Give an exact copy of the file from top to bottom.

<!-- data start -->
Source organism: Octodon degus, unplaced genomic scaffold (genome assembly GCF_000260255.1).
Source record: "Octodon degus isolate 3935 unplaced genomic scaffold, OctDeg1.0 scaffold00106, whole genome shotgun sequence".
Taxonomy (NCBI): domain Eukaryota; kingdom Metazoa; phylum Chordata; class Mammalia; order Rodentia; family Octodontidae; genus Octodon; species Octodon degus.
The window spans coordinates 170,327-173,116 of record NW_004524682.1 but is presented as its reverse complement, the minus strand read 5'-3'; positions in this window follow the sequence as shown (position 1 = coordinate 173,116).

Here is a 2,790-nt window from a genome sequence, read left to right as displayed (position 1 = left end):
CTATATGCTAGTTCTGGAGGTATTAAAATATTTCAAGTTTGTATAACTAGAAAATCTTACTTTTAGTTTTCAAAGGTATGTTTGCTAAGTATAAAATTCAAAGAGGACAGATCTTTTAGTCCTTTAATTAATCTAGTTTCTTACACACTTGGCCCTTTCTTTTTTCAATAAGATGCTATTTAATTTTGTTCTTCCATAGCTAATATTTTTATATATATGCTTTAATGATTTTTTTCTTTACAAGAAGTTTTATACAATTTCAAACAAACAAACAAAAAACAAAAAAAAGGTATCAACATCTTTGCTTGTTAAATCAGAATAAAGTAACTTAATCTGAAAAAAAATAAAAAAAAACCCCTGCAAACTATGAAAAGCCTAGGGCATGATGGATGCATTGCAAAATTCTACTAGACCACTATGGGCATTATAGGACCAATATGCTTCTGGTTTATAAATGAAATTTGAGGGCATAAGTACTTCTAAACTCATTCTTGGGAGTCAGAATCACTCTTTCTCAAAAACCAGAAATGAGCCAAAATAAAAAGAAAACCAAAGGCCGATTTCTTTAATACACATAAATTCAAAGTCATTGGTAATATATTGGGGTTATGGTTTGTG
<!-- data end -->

Source organism: Octodon degus, unplaced genomic scaffold (genome assembly GCF_000260255.1).
Source record: "Octodon degus isolate 3935 unplaced genomic scaffold, OctDeg1.0 scaffold00106, whole genome shotgun sequence".
Taxonomy (NCBI): domain Eukaryota; kingdom Metazoa; phylum Chordata; class Mammalia; order Rodentia; family Octodontidae; genus Octodon; species Octodon degus.
The window spans coordinates 170,327-173,116 of record NW_004524682.1 but is presented as its reverse complement, the minus strand read 5'-3'; positions in this window follow the sequence as shown (position 1 = coordinate 173,116).

Here is a 2,790-nt window from a genome sequence, read left to right as displayed (position 1 = left end):
CTATATGCTAGTTCTGGAGGTATTAAAATATTTCAAGTTTGTATAACTAGAAAATCTTACTTTTAGTTTTCAAAGGTATGTTTGCTAAGTATAAAATTCAAAGAGGACAGATCTTTTAGTCCTTTAATTAATCTAGTTTCTTACACACTTGGCCCTTTCTTTTTTCAATAAGATGCTATTTAATTTTGTTCTTCCATAGCTAATATTTTTATATATATGCTTTAATGATTTTTTTCTTTACAAGAAGTTTTATACAATTTCAAACAAACAAACAAAAAACAAAAAAAAGGTATCAACATCTTTGCTTGTTAAATCAGAATAAAGTAACTTAATCTGAAAAAAAATAAAAAAAAACCCCTGCAAACTATGAAAAGCCTAGGGCATGATGGATGCATTGCAAAATTCTACTAGACCACTATGGGCATTATAGGACCAATATGCTTCTGGTTTATAAATGAAATTTGAGGGCATAAGTACTTCTAAACTCATTCTTGGGAGTCAGAATCACTCTTTCTCAAAAACCAGAAATGAGCCAAAATAAAAAGAAAACCAAAGGCCGATTTCTTTAATACACATAAATTCAAAGTCATTGGTAATATATTGGGGTTATGGTTTGTG